SOLVING THE GARDEN DESIGN PUZZLE
MAKING THE PIECES FIT
In my experience, there are basically two different gardens (I refrain from using the words landscaping or landscape as these are most often perceived as plants and a whole lotta mulch). To me, most properties I work with are either a revamp of plants put in the wrong place or outgrown (think of this as changing the icing on an already baked cake) or it is a blank slate opportunity with just the structure sitting on a plot waiting to be transformed. This writing will primarily be addressing the latter.
When creating a design from scratch (the blank slate), there are always a few givens. Every garden or home needs an appealing entry. After all, how someone enters your home or garden will be the first thing they see and the last thing they’ll remember. Paving width and materials are critical. Make an approach that can accommodate two normal-sized folks (not two who grab all their meals at McDonald’s) so they don’t have to walk single file. If you plan to use curves consider Garry’s Commandment “thou shall not have more than two radii over the span of 50 feet”. What I’m getting at here is don’t make a path so curvy that the only time it can be navigated is after the happiest of happy hours.
While we’re on that subject, remember, there is nothing wrong with some straight lines or geometry. If you have a contemporary home, consider clean, simple lines rather than meandering curves.
You will also want to consider how to handle guest parking. Not parking for a party but just a single 9’ x 18’ spot where someone can leave a vehicle without blocking the drive. More detailed thoughts on entries may be found in my blog post on Dec 17, 2020.
If you have a blank slate and some specific goals, next create that “wish list”. This is a list of all those amenities you’d like to have (if only they’d call the right Powerball numbers). This could be simple or quite Disneyesque. Patios and decks and general “hardscape” areas in which to hang out or entertain are usually high on the list for those who relish true outdoor living. Other elements may include a play structure, veggie garden, arbor, covered swing, pond, pool, spa, fire pit, grill area, etc. And compost! Everyone needs a good compost! There will be some constraints that will limit where certain thing ca go of course. Not many people want that pool in the front yard. You will also need to think about exposure (sun vs. shade), soil, and topography or slope. If you have some serious slopes and wish to carve out some level terraces, the shapes of these should run parallel to the contours and not perpendicular. (The contour lines in the image below are those faint dashed lines – lines that connect points of the same elevation).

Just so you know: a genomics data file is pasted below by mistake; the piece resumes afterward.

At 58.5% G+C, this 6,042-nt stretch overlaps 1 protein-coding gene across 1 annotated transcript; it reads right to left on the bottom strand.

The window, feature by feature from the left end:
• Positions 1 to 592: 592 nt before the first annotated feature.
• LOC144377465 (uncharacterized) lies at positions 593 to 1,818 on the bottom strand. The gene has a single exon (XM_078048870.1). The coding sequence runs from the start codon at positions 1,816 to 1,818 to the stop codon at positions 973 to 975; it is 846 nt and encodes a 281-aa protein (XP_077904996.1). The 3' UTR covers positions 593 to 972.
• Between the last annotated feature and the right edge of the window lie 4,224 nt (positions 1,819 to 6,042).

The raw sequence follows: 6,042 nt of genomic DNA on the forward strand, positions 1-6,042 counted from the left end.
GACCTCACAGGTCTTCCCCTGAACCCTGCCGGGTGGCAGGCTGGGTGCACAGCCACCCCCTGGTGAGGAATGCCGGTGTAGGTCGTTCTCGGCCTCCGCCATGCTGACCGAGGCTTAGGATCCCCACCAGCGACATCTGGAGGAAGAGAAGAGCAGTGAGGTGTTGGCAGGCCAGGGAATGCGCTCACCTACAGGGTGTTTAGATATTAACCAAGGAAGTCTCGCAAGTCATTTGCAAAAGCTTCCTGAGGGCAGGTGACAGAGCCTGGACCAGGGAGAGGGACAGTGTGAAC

After you have generally placed your cool features mentioned above, you will need to think about circulation. How do you or others get from point A to point B? What materials and how wide are your paths and walks? I am a huge believer in good circulation. Being able to move comfortably but creatively through a garden is critical.
Wow! We’ve come all this way in chatting about creating a beautiful garden and we’ve yet to mention plants! Ok. Here goes. Start at the edges of your blank slate and work inwards. What I mean is determine views that are both desirable and those area that require some serious screening and choose plants (consider natives!) that both appeal to you AND can handle your specific conditions (soil, sun, moisture, etc.)
Also, if you’re choosing plants for screening, mix it up. Avoid monocultures (all the same species) if at all possible. Diversity is the spice of life, in both people and plants. Planting with diversity can be much more beautiful and better for habitat creation.
As you create your dream garden, also think about some focal points. These may be unusual specimen plants or perhaps a piece of sculpture or ten. For us common folks we refer to this as yard art or “yart”. This will be one of those “do as I say, not as I do” moments when I suggest you go easy with focal points. If you have too many, nothing is special and it all becomes clutter.
Continuing with our planting talk, you’ll soon want to place some great shade trees in places where you may hang out and not wish to fry in the sun. I call these legacy trees or trees that will outlast your grandchildren and these don’t include crape myrtle.
Shrub massing and fillers
Once you’ve placed those oaks, cypress, maples, and black gum, you’ll next give some thought to shrub massing, perennial fillers, and groundcover. Not it’s pretty hard here to write about just where all this stuff should go since every property is different but hopefully, you’re at least sensing the order to which I am referring when it comes to steps to garden creation.
Lastly, do NOT forget lighting! If you want to extend that period of outdoor enjoyment after the sun says goodbye, please check out another of my posts that give some more direction on this very important topic.
That’s it! Easy peasy! How to create a garden from scratch in less than 1000 words.